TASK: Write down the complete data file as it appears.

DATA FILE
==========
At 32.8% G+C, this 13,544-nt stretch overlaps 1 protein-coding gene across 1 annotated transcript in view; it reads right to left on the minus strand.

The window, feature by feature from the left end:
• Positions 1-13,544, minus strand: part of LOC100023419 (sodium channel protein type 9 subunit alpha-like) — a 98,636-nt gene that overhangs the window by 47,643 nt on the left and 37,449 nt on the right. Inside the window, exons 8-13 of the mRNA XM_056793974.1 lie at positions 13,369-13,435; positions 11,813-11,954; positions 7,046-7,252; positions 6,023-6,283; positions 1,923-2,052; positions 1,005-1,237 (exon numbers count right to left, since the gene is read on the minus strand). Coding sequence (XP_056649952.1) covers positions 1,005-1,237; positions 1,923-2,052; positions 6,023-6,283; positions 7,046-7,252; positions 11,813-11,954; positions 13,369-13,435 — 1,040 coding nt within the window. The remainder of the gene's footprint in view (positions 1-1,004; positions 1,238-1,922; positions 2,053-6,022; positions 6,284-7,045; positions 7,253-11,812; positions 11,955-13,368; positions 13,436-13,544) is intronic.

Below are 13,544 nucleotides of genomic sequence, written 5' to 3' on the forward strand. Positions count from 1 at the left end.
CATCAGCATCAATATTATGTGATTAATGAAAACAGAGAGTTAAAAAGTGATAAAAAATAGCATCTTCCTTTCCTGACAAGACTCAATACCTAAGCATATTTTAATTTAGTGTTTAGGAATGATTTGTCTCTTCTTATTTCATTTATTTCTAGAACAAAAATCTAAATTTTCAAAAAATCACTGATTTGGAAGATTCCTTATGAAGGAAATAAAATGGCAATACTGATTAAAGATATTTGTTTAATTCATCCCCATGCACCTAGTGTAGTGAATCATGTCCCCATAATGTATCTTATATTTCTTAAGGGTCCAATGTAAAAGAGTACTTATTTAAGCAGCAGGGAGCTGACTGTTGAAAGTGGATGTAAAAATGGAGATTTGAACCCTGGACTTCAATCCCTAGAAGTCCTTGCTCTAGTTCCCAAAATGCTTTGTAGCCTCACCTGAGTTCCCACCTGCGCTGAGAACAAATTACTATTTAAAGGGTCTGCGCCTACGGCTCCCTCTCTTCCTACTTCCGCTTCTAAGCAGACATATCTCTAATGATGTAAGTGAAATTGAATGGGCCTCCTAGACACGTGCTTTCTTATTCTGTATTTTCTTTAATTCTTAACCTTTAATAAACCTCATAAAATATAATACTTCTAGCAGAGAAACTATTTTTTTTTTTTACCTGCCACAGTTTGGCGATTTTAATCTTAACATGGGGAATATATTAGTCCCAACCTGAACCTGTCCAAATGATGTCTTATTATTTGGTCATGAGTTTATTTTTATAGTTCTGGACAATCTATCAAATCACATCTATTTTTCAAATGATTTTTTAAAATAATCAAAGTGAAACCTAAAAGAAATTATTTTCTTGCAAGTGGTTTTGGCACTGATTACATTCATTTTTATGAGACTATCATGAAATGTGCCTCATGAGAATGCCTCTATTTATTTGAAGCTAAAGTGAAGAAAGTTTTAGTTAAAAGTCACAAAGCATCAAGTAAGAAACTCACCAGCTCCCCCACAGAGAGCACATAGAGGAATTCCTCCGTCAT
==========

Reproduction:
At 32.8% G+C, this 13,544-nt stretch overlaps 1 protein-coding gene across 1 annotated transcript in view; it reads right to left on the minus strand.

The window, feature by feature from the left end:
• Positions 1-13,544, minus strand: part of LOC100023419 (sodium channel protein type 9 subunit alpha-like) — a 98,636-nt gene that overhangs the window by 47,643 nt on the left and 37,449 nt on the right. Inside the window, exons 8-13 of the mRNA XM_056793974.1 lie at positions 13,369-13,435; positions 11,813-11,954; positions 7,046-7,252; positions 6,023-6,283; positions 1,923-2,052; positions 1,005-1,237 (exon numbers count right to left, since the gene is read on the minus strand). Coding sequence (XP_056649952.1) covers positions 1,005-1,237; positions 1,923-2,052; positions 6,023-6,283; positions 7,046-7,252; positions 11,813-11,954; positions 13,369-13,435 — 1,040 coding nt within the window. The remainder of the gene's footprint in view (positions 1-1,004; positions 1,238-1,922; positions 2,053-6,022; positions 6,284-7,045; positions 7,253-11,812; positions 11,955-13,368; positions 13,436-13,544) is intronic.

Below are 13,544 nucleotides of genomic sequence, written 5' to 3' on the forward strand. Positions count from 1 at the left end.
CATCAGCATCAATATTATGTGATTAATGAAAACAGAGAGTTAAAAAGTGATAAAAAATAGCATCTTCCTTTCCTGACAAGACTCAATACCTAAGCATATTTTAATTTAGTGTTTAGGAATGATTTGTCTCTTCTTATTTCATTTATTTCTAGAACAAAAATCTAAATTTTCAAAAAATCACTGATTTGGAAGATTCCTTATGAAGGAAATAAAATGGCAATACTGATTAAAGATATTTGTTTAATTCATCCCCATGCACCTAGTGTAGTGAATCATGTCCCCATAATGTATCTTATATTTCTTAAGGGTCCAATGTAAAAGAGTACTTATTTAAGCAGCAGGGAGCTGACTGTTGAAAGTGGATGTAAAAATGGAGATTTGAACCCTGGACTTCAATCCCTAGAAGTCCTTGCTCTAGTTCCCAAAATGCTTTGTAGCCTCACCTGAGTTCCCACCTGCGCTGAGAACAAATTACTATTTAAAGGGTCTGCGCCTACGGCTCCCTCTCTTCCTACTTCCGCTTCTAAGCAGACATATCTCTAATGATGTAAGTGAAATTGAATGGGCCTCCTAGACACGTGCTTTCTTATTCTGTATTTTCTTTAATTCTTAACCTTTAATAAACCTCATAAAATATAATACTTCTAGCAGAGAAACTATTTTTTTTTTTTACCTGCCACAGTTTGGCGATTTTAATCTTAACATGGGGAATATATTAGTCCCAACCTGAACCTGTCCAAATGATGTCTTATTATTTGGTCATGAGTTTATTTTTATAGTTCTGGACAATCTATCAAATCACATCTATTTTTCAAATGATTTTTTAAAATAATCAAAGTGAAACCTAAAAGAAATTATTTTCTTGCAAGTGGTTTTGGCACTGATTACATTCATTTTTATGAGACTATCATGAAATGTGCCTCATGAGAATGCCTCTATTTATTTGAAGCTAAAGTGAAGAAAGTTTTAGTTAAAAGTCACAAAGCATCAAGTAAGAAACTCACCAGCTCCCCCACAGAGAGCACATAGAGGAATTCCTCCGTCAT